Safe Homes for all: Renting your property to refugees

”It’s such an easy thing to do really!” 

Migrants Organise works with migrants and refugees to build their lives here in the UK. One barrier to resettling more refugees to the UK is finding landlords willing to rent to refugees, could you help us? 

We’re looking for property owners like Clare Burnett, to provide housing for newly arrived refugee families. Can you help? 

How it works 

Clare is a London-based artist, she rents her flat to two young  women who have been resettled to the UK through a refugee protection programme. Clare recently spoke to us about her role as a landlady and what the process is like. 

Tell us a little bit about yourself 

I live in Hammersmith, but I was brought up in France so when ‘the Jungle’  still existed I went over to Calais. I went because I didn’t like the tone of the immigration debate really.  Refugees Welcome movement  was being set up by Citizens UK so I got involved with that when I came back. 

How did that experience influence into your decision to offer your property to refugees?

We are very lucky to have a flat that we rent out long-term in West London and so when the tenants left, I realised I’d  been trying to persuade people in Hammersmith to rent out their houses to refugees. So, I better put my money where my mouth is, so to speak, and actually do it myself.  

What did the process of renting to refugees entail before their arrival?

I worked with a contact at the local council, at Migrants Organise and a local volunteer group RBKC Refugees Welcome. This  was very helpful, they made it very easy. They gave me a deposit to reserve the flat. So from the moment I said ‘let’s go,’ I was paid a holding rent so we didn’t have it empty for two months…so they covered that period. I didn’t have to pay  Estate Agent fees. 

I’m renting it at Local Housing Allowance, which is less than market value. Obviously there is a difference in my income but I treat it like a charitable donation, really. It’s not nearly as big a difference as you would think.

What has your relationship with your refugee tenants been like since they arrived?

They are so lovely. The Refugees Welcome group RBKC Welcome Committee and the case workers provided to them have done all the work really to support them, but socially I’ve seen them. They’re really lovely so I see them occasionally.  

Can you elaborate on this support you have received from volunteers, the Council, etc.?

The Refugees Welcome Committee really helped me with getting the flat ready. I had all the basic stuff in there already, but getting extra alarms and different things like that built into the whole flat. The volunteers made it possible because otherwise I couldn’t have really afforded that.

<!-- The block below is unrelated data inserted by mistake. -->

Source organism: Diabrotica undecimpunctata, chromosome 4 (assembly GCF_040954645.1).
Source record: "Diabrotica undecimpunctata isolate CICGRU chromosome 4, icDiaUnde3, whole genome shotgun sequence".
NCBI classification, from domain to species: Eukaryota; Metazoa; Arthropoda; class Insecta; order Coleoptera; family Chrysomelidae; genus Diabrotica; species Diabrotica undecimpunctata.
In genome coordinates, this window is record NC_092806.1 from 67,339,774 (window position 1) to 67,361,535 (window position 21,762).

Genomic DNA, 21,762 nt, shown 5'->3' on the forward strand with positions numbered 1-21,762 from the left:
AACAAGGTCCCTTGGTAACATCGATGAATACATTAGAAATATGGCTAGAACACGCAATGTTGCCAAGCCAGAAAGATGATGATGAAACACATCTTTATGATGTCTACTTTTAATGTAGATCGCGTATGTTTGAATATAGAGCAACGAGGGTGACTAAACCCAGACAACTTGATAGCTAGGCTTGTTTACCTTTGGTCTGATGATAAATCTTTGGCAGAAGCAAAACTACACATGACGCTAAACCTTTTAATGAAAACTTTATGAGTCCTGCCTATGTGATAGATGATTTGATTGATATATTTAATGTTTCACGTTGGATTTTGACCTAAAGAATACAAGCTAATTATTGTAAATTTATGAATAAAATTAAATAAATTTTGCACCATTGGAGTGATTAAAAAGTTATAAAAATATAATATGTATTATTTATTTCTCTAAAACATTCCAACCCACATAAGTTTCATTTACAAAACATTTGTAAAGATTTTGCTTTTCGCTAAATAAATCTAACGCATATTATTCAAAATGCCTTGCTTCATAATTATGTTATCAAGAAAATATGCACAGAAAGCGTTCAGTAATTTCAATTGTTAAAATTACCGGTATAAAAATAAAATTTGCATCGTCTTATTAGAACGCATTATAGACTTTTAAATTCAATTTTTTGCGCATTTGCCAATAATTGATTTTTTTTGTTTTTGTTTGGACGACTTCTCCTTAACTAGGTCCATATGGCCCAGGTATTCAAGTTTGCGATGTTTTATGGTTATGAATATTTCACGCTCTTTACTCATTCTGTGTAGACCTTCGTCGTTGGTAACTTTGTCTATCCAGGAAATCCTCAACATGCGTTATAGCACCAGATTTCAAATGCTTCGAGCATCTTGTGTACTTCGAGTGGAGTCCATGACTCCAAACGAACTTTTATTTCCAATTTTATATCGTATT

They also sorted out the plumbers and electricians and sourced soft furnishings and things- a godsend. They basically took the load of it from me and have been since, really. They’ve been the first point of call for the tenants if there were problems.  There haven’t been really, there were just a couple of things straight after they moved in.

What has been the most challenging aspect of this process? What has been the most rewarding?

The most rewarding is knowing that two people who were in a terrible situation have ended up here in a safe flat. That’s fantastic! It’s such an easy thing to do really!

To be honest it hasn’t really been challenging for me. They’ve had challenges, but I haven’t had challenges.  

How has this experience been different than your other work supporting refugees?  

In some ways it’s easier, it’s less hands on I suppose. In some ways I’m the beneficiary, obviously I do receive rent, so I am a beneficiary from the system.  

Does renting a property to a refugee family require a background of supporting refugees?   

If you’ve got a flat, it’s an incredibly satisfying way to support. It’s been managed really well. They’ve been really supportive, sensitive…I would really recommend it to all people. There is not much you do where you can dramatically change someone’s life with very little personal loss…It’s a really easy way of making a dramatic difference. It’s been really satisfying.  

How is renting to refugees through this scheme different than renting to anybody else?

It’s a lot less complicated in a lot of ways, because the Refugees Welcome Committee  has been, in a way, the intermediaries. They’re absolutely lovely tenants. It’s really nice to…do something with it that has some purpose.



Migrants Organise and RBKC Refugees Welcome Committee is looking for housing in the West London Borough of Kensington and Chelsea. If you have a property, or can help us spread the word (e.g. help us put posters, leaflets up in the area) or contact any helpful people- we want to hear from you.


Thank you to Migrants Organise volunteer, Erin Mysogland for preparing and editing this blog.

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